Construction on the project will begin in January and when complete, the Garden City terminal will feature a combined 46,921 linear feet of track between two on-site rail yards serving Class 1 rail providers CSX and Norfolk Southern.
"Our two intermodal rail facilities allow rapid unloading and reloading and prevent the need for truck hauling from remote rail yards to the port," said Curtis Foltz, GPA executive director. "This expansion is part of a continual effort to improve our facility and increase efficiency."
The move comes on the heels of a strong year-to-date showing in intermodal container transfers. The four-month period from July through October 2011 saw 109,036 intermodal container moves, a 14 percent growth over the same period last year, at 96,034 transfers. Year-to-date volumes were boosted by the port's largest month ever for rail transfers in August, with a monthly total of 28,610.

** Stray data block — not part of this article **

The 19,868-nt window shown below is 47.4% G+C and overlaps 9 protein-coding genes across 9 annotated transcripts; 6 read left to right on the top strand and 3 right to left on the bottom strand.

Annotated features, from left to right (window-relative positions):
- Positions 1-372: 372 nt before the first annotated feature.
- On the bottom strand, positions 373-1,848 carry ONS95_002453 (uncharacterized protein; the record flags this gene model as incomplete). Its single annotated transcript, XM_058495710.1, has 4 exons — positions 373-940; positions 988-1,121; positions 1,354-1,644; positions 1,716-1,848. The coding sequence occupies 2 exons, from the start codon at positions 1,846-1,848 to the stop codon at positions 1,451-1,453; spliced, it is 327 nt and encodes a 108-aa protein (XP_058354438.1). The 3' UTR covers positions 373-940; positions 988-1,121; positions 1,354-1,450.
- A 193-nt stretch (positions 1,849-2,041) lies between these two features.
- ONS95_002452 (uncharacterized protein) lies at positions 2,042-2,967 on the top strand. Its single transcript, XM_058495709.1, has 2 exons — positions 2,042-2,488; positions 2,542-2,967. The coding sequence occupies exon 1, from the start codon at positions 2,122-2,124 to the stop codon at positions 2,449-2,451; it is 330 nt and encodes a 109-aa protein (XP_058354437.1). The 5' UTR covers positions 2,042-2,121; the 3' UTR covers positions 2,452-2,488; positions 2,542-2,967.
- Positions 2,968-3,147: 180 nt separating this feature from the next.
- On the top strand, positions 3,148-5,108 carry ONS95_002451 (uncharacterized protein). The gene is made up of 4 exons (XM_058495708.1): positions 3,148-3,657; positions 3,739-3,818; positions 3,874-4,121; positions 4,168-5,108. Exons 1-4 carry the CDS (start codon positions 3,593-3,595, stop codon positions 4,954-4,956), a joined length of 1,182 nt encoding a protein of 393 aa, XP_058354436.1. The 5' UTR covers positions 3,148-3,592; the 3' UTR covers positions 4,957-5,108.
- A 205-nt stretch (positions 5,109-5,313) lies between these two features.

The changes will allow locomotives to pull through the rail yard, rather than having to back train cars into the facility.
Layout of the rail spur tracks has been coordinated with the overpass on S.R. 307 leading into the main gate at the Garden City terminal. The overpass is currently under construction, with a contracted completion date in June 2012. When combined with the S.R. 307 overpass, the infrastructure improvements will enable the unimpeded flow of both trucks and rail.
Georgia's deepwater ports and inland barge terminals support more than 295,000 jobs throughout the state annually and contribute $15.5 billion in income, $61.7 billion in revenue and $2.6 billion in state and local taxes to Georgia's economy. The Port of Savannah was the second busiest U.S. container port for the export of American goods by tonnage in FY2011. It also handled 8.7 percent of the U.S. containerized cargo volume and 12.5 percent of all U.S. containerized exports in FY2011.